All of our GSP orphans have faced countless difficulties throughout their journey to us, but heartworm positive dogs have faced even more hardships because they have lived with this disease and fought the hard battle to beat it.  And beat it they have!

Meet Pepper and Jesse...

Both of these GSPs were heartworm positive dogs.  They were successfully treated by ISR, adopted, and are now living happy, active lives.  Read more about Pepper and Jessie on our News and Events page.

ISR prohibits the adoption of heartworm positive dogs that have not been treated and cured; however, at times, we may feature them with our adoptable dogs because one day soon, they will be ready for their forever home and are definitely worthy of your consideration.  Dogs cured of heartworm disease can live happy, high quality lives.  Heartworm disease is very common in the United States, so we are in need of caring adopters like you that are willing to open their home to a dog that has had heartworm disease. We believe our cured heartworm dogs have as much to offer their new adopters as any of our GSPs, and also deserve a chance at a new life.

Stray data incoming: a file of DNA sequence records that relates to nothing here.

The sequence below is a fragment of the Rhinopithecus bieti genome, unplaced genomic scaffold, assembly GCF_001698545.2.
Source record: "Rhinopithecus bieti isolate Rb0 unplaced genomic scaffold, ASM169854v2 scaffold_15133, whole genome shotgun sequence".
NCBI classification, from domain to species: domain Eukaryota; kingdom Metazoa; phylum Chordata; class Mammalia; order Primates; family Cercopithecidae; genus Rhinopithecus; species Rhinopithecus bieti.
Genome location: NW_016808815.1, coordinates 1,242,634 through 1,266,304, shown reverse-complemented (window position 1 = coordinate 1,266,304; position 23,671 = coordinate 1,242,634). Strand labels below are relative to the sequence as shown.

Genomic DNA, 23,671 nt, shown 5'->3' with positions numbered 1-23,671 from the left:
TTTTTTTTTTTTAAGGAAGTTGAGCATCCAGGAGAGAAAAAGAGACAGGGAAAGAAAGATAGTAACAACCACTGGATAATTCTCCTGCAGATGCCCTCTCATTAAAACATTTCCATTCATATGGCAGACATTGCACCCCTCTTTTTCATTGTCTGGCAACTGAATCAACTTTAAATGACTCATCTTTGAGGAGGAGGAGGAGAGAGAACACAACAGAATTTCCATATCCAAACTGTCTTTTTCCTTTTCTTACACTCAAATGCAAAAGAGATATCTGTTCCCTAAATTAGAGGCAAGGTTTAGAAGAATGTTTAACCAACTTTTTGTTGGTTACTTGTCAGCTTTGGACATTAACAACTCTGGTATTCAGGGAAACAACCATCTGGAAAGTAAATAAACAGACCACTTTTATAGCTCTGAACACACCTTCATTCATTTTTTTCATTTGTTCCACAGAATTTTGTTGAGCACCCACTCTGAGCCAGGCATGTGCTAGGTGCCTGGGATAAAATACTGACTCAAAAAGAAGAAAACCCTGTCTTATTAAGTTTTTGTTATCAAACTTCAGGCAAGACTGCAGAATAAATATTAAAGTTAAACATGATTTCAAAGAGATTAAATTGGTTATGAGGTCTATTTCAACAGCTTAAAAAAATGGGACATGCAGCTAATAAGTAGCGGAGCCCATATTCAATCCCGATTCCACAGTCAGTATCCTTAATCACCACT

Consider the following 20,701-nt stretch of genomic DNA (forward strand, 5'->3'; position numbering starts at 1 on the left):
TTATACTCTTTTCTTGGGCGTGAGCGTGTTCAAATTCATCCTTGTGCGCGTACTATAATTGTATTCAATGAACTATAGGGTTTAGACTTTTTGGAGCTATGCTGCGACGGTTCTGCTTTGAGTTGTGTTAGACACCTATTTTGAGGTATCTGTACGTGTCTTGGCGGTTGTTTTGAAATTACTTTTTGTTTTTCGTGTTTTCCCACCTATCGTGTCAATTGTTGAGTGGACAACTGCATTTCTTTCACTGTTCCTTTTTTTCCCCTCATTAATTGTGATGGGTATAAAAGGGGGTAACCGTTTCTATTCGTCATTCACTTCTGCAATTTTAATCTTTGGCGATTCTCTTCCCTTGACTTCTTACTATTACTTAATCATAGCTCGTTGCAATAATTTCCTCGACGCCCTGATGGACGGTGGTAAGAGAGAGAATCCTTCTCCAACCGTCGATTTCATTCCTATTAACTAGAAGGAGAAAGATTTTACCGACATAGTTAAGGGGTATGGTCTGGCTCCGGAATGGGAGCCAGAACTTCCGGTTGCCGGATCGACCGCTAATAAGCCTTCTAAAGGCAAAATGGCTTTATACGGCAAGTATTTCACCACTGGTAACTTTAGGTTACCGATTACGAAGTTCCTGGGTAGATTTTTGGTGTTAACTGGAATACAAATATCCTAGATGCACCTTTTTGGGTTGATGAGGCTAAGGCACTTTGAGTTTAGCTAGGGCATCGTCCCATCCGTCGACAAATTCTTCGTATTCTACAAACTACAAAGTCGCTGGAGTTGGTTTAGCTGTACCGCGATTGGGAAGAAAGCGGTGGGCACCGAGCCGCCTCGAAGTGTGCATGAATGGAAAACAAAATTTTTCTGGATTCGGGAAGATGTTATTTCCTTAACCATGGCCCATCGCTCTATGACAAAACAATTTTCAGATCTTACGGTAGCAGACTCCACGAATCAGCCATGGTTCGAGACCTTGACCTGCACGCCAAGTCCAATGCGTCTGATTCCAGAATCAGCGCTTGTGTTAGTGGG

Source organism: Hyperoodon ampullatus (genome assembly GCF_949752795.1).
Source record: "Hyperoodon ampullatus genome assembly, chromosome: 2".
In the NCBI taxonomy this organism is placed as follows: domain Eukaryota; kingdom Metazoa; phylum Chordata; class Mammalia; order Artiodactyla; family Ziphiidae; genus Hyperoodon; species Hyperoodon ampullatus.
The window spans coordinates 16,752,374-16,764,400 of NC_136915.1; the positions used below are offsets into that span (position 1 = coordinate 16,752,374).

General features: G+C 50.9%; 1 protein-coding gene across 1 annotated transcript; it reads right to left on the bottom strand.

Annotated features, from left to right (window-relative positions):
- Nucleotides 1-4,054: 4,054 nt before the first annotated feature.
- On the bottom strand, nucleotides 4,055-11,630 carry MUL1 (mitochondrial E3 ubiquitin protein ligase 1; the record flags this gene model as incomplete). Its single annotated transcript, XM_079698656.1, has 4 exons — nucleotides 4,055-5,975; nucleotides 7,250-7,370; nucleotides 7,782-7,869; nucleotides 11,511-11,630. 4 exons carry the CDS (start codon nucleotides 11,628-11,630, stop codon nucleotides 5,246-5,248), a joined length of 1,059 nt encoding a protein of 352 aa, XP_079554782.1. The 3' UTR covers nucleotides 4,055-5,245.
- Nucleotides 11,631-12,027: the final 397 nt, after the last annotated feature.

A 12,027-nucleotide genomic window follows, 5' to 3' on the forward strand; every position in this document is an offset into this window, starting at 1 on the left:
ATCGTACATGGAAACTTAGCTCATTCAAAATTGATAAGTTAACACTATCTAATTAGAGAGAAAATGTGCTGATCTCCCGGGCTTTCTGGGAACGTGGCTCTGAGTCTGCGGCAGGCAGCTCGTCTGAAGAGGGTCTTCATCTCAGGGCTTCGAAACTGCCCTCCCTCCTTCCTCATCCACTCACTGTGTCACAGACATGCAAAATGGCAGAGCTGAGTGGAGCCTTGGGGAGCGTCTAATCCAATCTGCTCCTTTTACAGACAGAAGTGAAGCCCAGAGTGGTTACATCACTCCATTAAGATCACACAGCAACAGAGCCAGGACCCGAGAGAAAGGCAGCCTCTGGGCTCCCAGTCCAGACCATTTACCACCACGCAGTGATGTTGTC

If you’re unable to consider adopting any of our orphans at this time, but wish to support our efforts, please click this DONATE link for more information.  Thank you for your consideration and assistance.